What makes F1 champion Lewis Hamilton so special?

After his sixth world title there can be no doubt the Mercedes driver is one of the greatest ever

Lewis Hamilton sixth F1 world title
Lewis Hamilton won his sixth world title at the US Grand Prix
(Image credit: Mark Thompson/Getty)

Lewis Hamilton’s sixth F1 world title has appeared a formality since the early rounds of the season and it was finally confirmed at the US Grand Prix on Sunday, as the Mercedes man came from fifth on the grid to finish second, easily securing the points he needed to wrap up the championship.

The Briton has surpassed Juan Miguel Fangio’s record of five titles and is now only one behind Michael Schumacher’s all time record.

But how good was his season and where does this latest triumph leave him in the pantheon of F1 greats?

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A routine win?

“Hamilton's relentless brilliance has been the defining feature of his last three titles. But the absence of a real and sustained challenge from either the error-prone Ferrari and team-mate Valtteri Bottas means number six is likely to be underrated,” says Luke Slater in the Daily Telegraph.

“He has not really been under the pressure he was in 2017 and 2018 – but he has consistently driven at a level that nobody else has been able to match yet again.”

But let’s not forget that Ferrari seemed the team to beat at the start of the season, says Giles Richards in The Guardian. “With the enthusiasm of a rookie and the control of a master the 34-year-old proceeded to wring the neck of the season. This was perhaps one of his greatest displays – as intimidating as Tiger Woods at his peak and with that overwhelming sense of an unstoppable force displayed by Australia’s cricket side of 1999-2007.”

More than just titles

Six titles is a staggering achievement but Hamilton has other feathers in his cap.

“He's not quite surpassed Schumacher's titles and race wins total, but check out his win ratio and pole positions record - often the purest test of a driver's speed - and you'll see he is already a leading light in Formula 1,” says the BBC.

“Hamilton has won 83 races. Only Michael Schumacher has won more, with 91… In each of the last six campaigns, Hamilton has won on average 10 GPs. If he is to continue that trend next year, he will overtake Schumacher as the driver with the most race victories and will have done so in fewer races.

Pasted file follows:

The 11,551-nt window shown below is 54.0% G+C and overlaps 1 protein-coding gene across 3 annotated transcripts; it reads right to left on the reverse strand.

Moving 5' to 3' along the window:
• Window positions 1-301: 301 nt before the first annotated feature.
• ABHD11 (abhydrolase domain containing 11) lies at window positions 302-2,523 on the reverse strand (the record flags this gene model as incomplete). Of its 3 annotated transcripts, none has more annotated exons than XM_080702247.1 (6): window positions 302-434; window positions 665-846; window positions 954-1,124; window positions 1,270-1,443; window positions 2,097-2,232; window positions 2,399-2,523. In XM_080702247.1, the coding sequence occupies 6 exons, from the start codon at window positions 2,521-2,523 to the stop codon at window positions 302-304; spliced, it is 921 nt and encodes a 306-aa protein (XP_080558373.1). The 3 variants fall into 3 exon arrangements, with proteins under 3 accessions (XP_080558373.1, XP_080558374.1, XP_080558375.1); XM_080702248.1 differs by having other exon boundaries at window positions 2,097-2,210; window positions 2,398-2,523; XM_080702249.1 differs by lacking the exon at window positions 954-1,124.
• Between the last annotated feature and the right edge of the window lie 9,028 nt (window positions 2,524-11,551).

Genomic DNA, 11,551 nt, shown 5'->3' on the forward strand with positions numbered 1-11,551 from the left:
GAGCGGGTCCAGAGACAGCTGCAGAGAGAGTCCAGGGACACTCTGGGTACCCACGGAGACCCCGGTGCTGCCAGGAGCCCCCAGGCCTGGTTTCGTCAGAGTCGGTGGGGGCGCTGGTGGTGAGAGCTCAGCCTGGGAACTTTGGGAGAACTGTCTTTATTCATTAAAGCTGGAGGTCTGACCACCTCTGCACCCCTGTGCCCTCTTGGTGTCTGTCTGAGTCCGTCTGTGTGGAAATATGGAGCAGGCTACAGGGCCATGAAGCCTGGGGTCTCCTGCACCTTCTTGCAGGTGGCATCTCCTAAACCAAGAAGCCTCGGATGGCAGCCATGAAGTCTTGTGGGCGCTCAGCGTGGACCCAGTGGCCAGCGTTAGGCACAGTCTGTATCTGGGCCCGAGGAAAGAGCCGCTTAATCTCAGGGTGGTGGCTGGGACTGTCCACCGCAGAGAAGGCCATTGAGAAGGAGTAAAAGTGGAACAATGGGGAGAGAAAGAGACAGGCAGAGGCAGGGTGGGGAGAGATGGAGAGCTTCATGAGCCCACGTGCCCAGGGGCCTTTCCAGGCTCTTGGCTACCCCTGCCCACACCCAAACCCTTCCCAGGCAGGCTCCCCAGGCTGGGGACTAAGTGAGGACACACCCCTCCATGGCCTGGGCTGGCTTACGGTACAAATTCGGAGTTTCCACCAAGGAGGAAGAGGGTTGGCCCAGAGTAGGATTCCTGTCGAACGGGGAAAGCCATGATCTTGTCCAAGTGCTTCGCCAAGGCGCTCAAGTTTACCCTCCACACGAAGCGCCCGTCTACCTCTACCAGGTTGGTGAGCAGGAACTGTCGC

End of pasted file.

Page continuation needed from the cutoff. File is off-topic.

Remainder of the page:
“Hamilton is way out in front in terms of pole positions - he has an all-time record of 87. Schumacher is in second place with 68.”

He is also frighteningly consistent. “In his 13th year in the sport he is the only F1 driver to have scored at least one victory in every season in which he has competed,” notes Giles in the Guardian.

A fair driver

Remarkably Hamilton has managed to become the dominant driver of the age, without getting caught up in controversy on the track.

“Beyond all the numbers, and all his ability, there is a characteristic that even now – with his body of work yet to be completed – marks him out as better than Schumacher... It is the fact of his sportsmanship on track,” says Jonathan McEvoy in the Daily Mail.

“There is barely a moment across 248 races when Hamilton has sought to play dirty. He has fought hard, compellingly so, but it is not his natural instinct to ram a rival off the road.”

Focused and professional

While Hamilton has been criticised for his lifestyle, Matthew Syed in The Times is impressed by his dedication to the cause over more than a decade in the cockpit. “The distractions — as for any successful sportsperson — have been legion. He could have become complacent. He could have become comfortable. He could have spent more time with his millions. He could have courted the celebrity circuit, or allowed himself to get sweet-talked by sycophants, or succumbed to many of the other temptations that have blunted the appetite of champions down the ages,” he says.

“Yet Hamilton’s professionalism has never wavered. Those who infer that his forays into fashion or whatever else are indicative of a loss of focus misconstrue the issue. Hamilton’s extracurricular activities are always strategic, calibrated methods for winding down or resetting; anything that will give him an edge when he returns to the exacting demands of the track.”

Is he the greatest?

It is almost impossible to compare drivers as F1 has changed so much down the years, yet “Hamilton can conclusively settle the issue before he is done,” says McEvoy in the Mail. “That is by equalling the record total then winning an eighth world title at another team.”

As Syed says: “He now stands on the verge of becoming the greatest performer in his sport, a modern-day icon whose odyssey contains many of the ingredients Hollywood would recognise. From Stevenage, to Rye House Kart Racing Club in Hertfordshire, to gilded venues such as Monaco and Monza, Hamilton has never stopped improving, never stopped questing, never stopped reaching higher.”

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